We were then notified of the five Educators that had been chosen to undertake site visits. One educator was on leave so another educator was chosen. We had the opportunity to call the educators at that time and inform them how lucky they were to be chosen and when the visits would be occurring. Luckily, everyone seemed to handle the news well.

PM – Two educators were visited in the afternoon of the first day and three on the second day. As we were one of the first services to undergo the rating and assessment process, there were two authorised officers conducting site visits, and it was requested that a representative from the Co-ordination unit was also present to support educators. Although this made things quite busy in the homes, we were able to respectfully situate ourselves to ensure minimal interruptions to the children and the program.

Day 3
AM: DEECD spent about 3.5 hrs at the Co-ordination unit looking at documentation and then had a closing meeting with myself to discuss the three days and if there was anything else I would like to contribute. No feedback was provided by DEECD at this meeting on what our rating might be, which we understand is best practice, but it was still frustrating as we really wanted to know how we went.

Overall, the authorised officers were very professional and supportive from the initial contact made, throughout the three days undertaking the rating visit and the after support to clarify and discuss any details.

Educators all reported feeling comfortable and happy with the process. At no time were the authorised officers judgemental or invasive in their practices or questions. Questions were clear and concise and relevant to form an assessment.

Rating
We received a draft copy of our assessment and rating via email in early August, about three weeks after our visit. A meeting was co-ordinated with one of the authorised officers to discuss the report about three days later. At this meeting I was able to query any of the comments and ratings presented. We then had about three weeks to submit a response to any ratings to the regional DEECD office.

We completed a response email on behalf of the Co-ordination unit, and these items were taken into account, which we felt was a positive outcome. It showed how DEECD respected our feedback.

A final report was then submitted, and the rating confirmed. About two weeks later (early September) we received our rating certificate.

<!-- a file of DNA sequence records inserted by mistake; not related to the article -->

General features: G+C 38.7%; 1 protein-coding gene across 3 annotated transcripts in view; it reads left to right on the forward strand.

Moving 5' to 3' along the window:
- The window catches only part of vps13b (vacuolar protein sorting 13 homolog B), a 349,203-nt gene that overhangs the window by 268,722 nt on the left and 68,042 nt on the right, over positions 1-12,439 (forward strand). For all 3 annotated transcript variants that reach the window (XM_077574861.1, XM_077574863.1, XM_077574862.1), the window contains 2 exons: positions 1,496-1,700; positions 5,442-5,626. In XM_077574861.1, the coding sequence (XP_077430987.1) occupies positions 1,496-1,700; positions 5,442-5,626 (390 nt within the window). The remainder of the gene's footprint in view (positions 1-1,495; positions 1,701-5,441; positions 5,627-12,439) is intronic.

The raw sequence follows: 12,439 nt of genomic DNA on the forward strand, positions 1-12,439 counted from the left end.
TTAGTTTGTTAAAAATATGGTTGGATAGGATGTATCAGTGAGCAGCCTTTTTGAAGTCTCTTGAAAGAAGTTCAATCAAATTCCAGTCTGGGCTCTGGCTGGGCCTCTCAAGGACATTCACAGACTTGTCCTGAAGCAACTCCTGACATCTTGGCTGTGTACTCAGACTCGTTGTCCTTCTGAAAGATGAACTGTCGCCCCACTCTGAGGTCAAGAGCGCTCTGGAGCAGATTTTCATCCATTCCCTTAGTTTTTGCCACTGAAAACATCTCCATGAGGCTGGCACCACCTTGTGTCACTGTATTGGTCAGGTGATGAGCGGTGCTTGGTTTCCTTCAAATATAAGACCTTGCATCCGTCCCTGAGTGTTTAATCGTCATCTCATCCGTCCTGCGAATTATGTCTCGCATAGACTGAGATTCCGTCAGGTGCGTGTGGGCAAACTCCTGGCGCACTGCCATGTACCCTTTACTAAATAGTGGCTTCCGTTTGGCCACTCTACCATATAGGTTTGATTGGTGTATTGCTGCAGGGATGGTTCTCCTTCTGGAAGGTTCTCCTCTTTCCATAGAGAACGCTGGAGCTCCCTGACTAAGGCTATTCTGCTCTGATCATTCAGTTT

Support to Educators
Throughout the rating and assessment process, we maintained regular contact and support with educators. We did this in the following way:

  • Continued contact with our educators to keep them updated throughout the whole process.
  • Support home visits as key opportunities to support educators to ensure they had the required documents etc.
  • Mentor groups to support with any questions and assistance with program planning and the assessment process.
  • Regular email, newsletter and SMS contact.
  • Professional development.

Where to from here?

  • QIP working group formed between the Co-ordination unit and volunteer educators. We have formulated an Educator QIP. Educators will personally identify areas they would like to work on in their program, based on the National Quality Standards. This process is supported by the support officers, reviewed throughout the year, and updated every 12 months.
  • Professional development and Mentor groups – a strong focus on program planning, sustainable practices (and how this is embedded into the program) and child development.
  • Policy developments – continue with regular reviews and seeking feedback from educators and families.
  • Review service QIP every three months with the Family Day Care team and provide to educators for feedback.

Overall, we found the new rating and assessment process to be a positive one. We are committed to supporting our educators in providing a high quality education and care program and this process helped us identify where our strengths are and areas where we can build on. We don’t look at these areas as ‘weaknesses’, but opportunities to grow and improve.